Please use this identifier to cite or link to this item: https://scholarbank.nus.edu.sg/handle/10635/219752
Title: ENERGY SAVINGS PERFORMANCE CONTRACTS (ESPCS) AND THEIR SUSTAINABILITY IN SINGAPORE: PERSPECTIVE OF ENERGY SERVICES COMPANIES (ESCOS)
Authors: LOW KER LING
Keywords: Building
Project and Facilities Management
Chan Chuen Fye Philip
2011/2012 PFM
Energy
Energy savings
Energy savings performance contract
Energy services companies
ESCO
ESPC
Singapore
Sustainability
Issue Date: 13-Jun-2012
Citation: LOW KER LING (2012-06-13). ENERGY SAVINGS PERFORMANCE CONTRACTS (ESPCS) AND THEIR SUSTAINABILITY IN SINGAPORE: PERSPECTIVE OF ENERGY SERVICES COMPANIES (ESCOS). ScholarBank@NUS Repository.
Abstract: In many parts of the world such as Japan, Canada, Germany and USA, ESPCs have matured into an effective mechanism to deliver Building Energy Efficiency Projects (BEEPs) while aiding the development of a viable private sector energy services market. Given Singapore’s 2020 target to cut carbon emission by 16% below business as usual if a global environmental pact is reached, ESPCs may be the key solution. There has been little literature discussing on the practice of ESPCs in Singapore. Therefore, the objectives of this study are to find out the incidence in the adoption of ESPCs in Singapore, barriers faced by contracting parties and recommendations to promote ESPCs. Literature review, surveys and in-depth interviews with local ESCOs, owners and government officials were conducted to achieve the objectives. From the findings, the adoption of ESPCs in Singapore is found to be low, especially on the private sector buildings. The government, on the other hand, is beginning to show more drastic support for ESPCs as seen from the introduction of the Building Retrofit Energy Efficiency Financing (BREEF) scheme. 19 barriers were identified to be faced by the ESCOs in Singapore that inhibit the adoption of ESPCs such as the nascent stage of financial institutions in financing BEEPs, short payback period required in the ESPC, lack of trust between building owners and ESCO, insufficient top management support and commitment on the client’s side, and more. The study has provided a detailed understanding of how the 19 barriers arise and their implications on the contracting parties through the production of memos for every barrier. It is however limited by the small amount of data collected to statistically generalize on the viewpoint of the ESCO population in the survey and also denied the usage of robust statistical analysis. Finally, the recommendations to promote the ESPCs in Singapore are formulated, which include the bundling of small BEEPs, provision of incentives for ESCOs, improving the ESCOs Accreditation System, standardization of the ESPC and Measurement and Verification (M&V), and so on.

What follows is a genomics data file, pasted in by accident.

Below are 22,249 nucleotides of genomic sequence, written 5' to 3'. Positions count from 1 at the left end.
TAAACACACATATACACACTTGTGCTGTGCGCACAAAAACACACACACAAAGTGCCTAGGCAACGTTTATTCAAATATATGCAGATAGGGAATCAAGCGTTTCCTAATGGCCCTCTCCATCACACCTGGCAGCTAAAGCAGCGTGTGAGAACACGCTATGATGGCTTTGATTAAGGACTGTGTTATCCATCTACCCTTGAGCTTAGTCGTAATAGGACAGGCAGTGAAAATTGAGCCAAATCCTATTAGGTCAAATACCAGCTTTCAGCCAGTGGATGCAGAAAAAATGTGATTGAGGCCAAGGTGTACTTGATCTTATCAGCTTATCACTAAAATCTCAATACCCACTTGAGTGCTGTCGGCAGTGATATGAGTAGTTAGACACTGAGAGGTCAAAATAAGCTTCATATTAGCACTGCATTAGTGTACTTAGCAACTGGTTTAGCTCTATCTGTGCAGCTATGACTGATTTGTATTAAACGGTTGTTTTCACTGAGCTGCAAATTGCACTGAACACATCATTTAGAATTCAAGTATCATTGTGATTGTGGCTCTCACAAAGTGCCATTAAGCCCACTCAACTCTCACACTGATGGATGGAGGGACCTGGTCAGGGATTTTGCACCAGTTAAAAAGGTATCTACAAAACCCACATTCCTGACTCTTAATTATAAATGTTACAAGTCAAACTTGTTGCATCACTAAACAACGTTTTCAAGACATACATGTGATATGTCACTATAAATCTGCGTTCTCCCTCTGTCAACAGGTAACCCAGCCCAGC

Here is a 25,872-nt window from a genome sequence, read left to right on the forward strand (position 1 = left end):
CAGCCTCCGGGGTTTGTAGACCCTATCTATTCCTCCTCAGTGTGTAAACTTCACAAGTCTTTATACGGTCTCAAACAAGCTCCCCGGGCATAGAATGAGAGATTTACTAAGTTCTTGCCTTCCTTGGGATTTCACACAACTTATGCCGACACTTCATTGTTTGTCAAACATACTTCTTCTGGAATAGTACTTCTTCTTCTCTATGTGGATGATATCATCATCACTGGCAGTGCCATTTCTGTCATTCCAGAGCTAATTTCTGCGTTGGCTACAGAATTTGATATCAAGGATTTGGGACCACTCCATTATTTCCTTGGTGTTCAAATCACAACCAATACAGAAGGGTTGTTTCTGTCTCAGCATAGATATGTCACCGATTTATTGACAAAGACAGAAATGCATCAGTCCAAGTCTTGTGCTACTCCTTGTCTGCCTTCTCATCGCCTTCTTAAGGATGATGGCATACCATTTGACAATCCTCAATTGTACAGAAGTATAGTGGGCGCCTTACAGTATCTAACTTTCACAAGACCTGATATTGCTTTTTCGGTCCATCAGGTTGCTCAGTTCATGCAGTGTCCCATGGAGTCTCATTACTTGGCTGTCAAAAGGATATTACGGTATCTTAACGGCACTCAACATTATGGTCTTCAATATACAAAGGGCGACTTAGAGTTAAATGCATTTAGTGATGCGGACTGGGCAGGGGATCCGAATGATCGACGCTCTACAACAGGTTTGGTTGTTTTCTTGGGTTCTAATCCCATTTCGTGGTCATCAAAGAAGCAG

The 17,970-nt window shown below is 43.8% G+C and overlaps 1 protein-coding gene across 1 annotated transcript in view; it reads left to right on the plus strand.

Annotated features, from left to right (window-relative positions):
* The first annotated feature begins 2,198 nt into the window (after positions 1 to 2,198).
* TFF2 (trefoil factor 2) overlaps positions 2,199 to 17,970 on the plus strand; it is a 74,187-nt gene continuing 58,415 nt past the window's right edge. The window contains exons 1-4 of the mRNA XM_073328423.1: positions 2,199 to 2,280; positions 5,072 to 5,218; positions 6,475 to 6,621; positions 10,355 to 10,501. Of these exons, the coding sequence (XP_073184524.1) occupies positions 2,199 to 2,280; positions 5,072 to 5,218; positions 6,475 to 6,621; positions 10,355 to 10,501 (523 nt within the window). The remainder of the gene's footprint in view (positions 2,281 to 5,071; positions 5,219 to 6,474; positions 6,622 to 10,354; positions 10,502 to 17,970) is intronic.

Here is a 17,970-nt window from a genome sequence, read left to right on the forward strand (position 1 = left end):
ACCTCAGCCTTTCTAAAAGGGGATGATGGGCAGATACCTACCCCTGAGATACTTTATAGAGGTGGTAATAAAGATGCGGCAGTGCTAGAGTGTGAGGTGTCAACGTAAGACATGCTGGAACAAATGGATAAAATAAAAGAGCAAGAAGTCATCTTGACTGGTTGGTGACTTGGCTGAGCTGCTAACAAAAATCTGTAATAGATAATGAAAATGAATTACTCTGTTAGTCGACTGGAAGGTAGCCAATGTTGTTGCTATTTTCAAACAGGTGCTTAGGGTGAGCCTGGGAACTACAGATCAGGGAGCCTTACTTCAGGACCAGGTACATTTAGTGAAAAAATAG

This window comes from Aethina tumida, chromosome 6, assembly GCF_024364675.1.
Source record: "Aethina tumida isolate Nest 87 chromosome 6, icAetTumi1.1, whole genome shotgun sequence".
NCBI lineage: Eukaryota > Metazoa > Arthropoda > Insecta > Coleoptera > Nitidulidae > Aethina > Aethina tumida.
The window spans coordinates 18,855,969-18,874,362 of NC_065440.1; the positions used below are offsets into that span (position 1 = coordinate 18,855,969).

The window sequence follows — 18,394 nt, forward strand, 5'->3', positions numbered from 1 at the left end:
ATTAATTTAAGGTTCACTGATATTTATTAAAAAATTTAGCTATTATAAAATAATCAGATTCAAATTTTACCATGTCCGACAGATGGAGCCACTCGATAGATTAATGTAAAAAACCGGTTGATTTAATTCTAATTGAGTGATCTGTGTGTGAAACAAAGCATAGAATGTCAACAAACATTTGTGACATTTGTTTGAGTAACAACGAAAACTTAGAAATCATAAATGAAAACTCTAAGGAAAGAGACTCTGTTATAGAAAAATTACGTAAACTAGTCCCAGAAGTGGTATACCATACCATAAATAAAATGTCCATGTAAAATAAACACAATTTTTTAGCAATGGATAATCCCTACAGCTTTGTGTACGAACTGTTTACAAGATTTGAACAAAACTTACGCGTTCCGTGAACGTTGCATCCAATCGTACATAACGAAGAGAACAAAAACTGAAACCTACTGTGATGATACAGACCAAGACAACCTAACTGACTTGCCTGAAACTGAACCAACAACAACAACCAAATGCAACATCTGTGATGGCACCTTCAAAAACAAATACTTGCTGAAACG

URI: https://scholarbank.nus.edu.sg/handle/10635/219752
Appears in Collections:Bachelor's Theses

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